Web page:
Family history assessment: Impact on disease risk perceptions

Catharine Wang, Ananda Sen, MacK T. Ruffin, Donald E. Nease, Robert Gramling, Louise S. Acheson, Suzanne M. O'Neill, Wendy S. Rubinstein

Research output: Contribution to journalArticle

34 Scopus citations

Abstract

Background: Family Healthware™, a tool developed by the CDC, is a self-administered web-based family history tool that assesses familial risk for six diseases (coronary heart disease; stroke; diabetes; and colon, breast, and ovarian cancers) and provides personalized prevention messages based on risk. The Family Healthware Impact Trial (FHITr) set out to examine the clinical utility of presenting personalized preventive messages tailored to family history risk for improving health behaviors. Purpose: The purpose of this study was to examine the impact of Family Healthware on modifying disease risk perceptions, particularly among those who initially underestimated their risk for certain diseases. Design: A total of 3786 patients were enrolled in a cluster-randomized trial to evaluate the clinical utility of Family Healthware. Setting/participants: Participants were recruited from 41 primary care practices among 13 states between 2005 and 2007. Main outcome measures: Perceived risk for each disease was assessed at baseline and 6-month follow-up using a single-item comparative risk question. Analyses were completed in March 2012. Results: Compared to controls, Family Healthware increased risk perceptions among those who underestimated their risk for heart disease (15% vs 9%, p<0.005); stroke (11% vs 8%, p<0.05); diabetes (18% vs 11%, p<0.05); and colon cancer (17% vs 10%, p=0.05) but not breast or ovarian cancers. The majority of underestimators did not shift in their disease risk perceptions. Conclusions: Family Healthware was effective at increasing disease risk perceptions, particularly for metabolic conditions, among those who underestimated their risk. Results from this study also demonstrate the relatively resistant nature of risk perceptions. Trial registration: This study is registered at clinicaltrials.gov NCT00164658.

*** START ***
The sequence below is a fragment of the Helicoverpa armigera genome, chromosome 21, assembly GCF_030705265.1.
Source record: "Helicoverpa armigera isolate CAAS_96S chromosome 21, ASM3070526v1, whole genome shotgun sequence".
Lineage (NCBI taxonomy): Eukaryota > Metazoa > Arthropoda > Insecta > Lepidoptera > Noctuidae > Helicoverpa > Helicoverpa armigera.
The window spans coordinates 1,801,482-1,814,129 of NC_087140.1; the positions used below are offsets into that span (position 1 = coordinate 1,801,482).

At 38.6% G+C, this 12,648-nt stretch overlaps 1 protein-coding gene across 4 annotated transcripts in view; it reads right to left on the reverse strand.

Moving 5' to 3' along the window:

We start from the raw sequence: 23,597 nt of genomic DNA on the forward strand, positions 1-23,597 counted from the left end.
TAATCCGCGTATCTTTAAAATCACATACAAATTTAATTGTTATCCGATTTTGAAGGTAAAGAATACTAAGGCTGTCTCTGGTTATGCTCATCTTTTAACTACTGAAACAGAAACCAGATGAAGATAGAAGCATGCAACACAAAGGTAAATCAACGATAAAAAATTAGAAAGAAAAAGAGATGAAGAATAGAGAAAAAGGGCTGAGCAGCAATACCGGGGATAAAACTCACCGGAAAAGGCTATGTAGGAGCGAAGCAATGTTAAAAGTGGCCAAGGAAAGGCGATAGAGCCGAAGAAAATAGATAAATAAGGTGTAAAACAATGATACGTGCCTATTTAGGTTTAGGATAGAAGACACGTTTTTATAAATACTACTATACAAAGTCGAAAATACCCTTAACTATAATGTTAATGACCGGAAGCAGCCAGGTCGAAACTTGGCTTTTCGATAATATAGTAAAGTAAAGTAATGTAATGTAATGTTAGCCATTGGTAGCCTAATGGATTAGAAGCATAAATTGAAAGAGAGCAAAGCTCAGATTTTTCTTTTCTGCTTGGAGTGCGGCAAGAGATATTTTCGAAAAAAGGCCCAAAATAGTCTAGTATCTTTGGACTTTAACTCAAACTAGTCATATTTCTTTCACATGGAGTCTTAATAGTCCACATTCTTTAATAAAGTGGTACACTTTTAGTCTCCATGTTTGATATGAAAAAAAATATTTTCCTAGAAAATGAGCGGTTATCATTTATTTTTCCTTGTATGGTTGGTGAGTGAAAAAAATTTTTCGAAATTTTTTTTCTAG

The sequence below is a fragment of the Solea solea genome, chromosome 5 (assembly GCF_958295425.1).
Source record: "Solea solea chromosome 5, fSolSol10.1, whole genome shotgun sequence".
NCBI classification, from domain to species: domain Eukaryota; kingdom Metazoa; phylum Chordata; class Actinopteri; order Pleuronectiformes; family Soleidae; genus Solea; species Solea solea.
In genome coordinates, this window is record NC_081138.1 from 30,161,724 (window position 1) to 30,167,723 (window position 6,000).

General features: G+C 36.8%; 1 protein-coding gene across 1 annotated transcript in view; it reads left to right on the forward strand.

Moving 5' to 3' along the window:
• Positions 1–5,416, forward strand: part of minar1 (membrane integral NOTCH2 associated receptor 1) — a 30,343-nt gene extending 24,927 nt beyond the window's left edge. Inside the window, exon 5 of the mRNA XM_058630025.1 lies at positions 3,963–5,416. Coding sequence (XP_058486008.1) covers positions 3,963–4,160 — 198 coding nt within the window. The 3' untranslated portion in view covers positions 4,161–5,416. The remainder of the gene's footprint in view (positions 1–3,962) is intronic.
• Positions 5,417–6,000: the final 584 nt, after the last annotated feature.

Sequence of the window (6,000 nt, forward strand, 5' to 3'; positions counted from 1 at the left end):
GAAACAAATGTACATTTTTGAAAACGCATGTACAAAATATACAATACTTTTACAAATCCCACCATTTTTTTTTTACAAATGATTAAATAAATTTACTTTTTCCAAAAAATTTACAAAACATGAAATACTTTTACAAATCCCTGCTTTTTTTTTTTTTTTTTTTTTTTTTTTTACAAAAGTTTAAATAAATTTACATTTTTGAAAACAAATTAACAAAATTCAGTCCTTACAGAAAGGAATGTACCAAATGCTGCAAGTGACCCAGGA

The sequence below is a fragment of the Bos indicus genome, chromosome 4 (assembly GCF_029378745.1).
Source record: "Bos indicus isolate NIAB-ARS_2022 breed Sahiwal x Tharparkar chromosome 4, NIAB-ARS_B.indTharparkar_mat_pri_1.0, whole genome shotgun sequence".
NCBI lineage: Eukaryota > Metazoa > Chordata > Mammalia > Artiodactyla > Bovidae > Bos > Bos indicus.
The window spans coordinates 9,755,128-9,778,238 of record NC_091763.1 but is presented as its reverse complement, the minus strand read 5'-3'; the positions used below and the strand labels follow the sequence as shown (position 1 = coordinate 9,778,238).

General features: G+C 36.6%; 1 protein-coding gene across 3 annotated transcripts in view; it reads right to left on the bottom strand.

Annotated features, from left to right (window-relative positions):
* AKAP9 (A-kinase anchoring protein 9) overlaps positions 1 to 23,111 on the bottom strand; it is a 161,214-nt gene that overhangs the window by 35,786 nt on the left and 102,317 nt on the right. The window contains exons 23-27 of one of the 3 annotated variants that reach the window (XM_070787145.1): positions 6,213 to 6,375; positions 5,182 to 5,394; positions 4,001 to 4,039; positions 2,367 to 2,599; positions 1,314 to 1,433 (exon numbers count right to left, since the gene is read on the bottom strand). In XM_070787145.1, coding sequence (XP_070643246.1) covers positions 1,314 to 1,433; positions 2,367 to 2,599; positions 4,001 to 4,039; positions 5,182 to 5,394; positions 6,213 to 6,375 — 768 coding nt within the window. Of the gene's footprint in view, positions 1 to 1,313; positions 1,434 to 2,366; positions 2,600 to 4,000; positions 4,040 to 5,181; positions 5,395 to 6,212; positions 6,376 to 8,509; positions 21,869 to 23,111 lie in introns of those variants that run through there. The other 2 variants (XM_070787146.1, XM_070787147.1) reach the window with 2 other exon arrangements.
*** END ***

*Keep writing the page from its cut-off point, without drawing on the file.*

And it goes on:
Original languageEnglish (US)
Pages (from-to)392-398
Number of pages7
JournalAmerican Journal of Preventive Medicine
Volume43
Issue number4
DOIs
StatePublished - Oct 1 2012

All Science Journal Classification (ASJC) codes

  • Epidemiology
  • Public Health, Environmental and Occupational Health

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    Wang, C., Sen, A., Ruffin, M. T., Nease, D. E., Gramling, R., Acheson, L. S., O'Neill, S. M., & Rubinstein, W. S. (2012). Family history assessment: Impact on disease risk perceptions. American Journal of Preventive Medicine, 43(4), 392-398. https://doi.org/10.1016/j.amepre.2012.06.013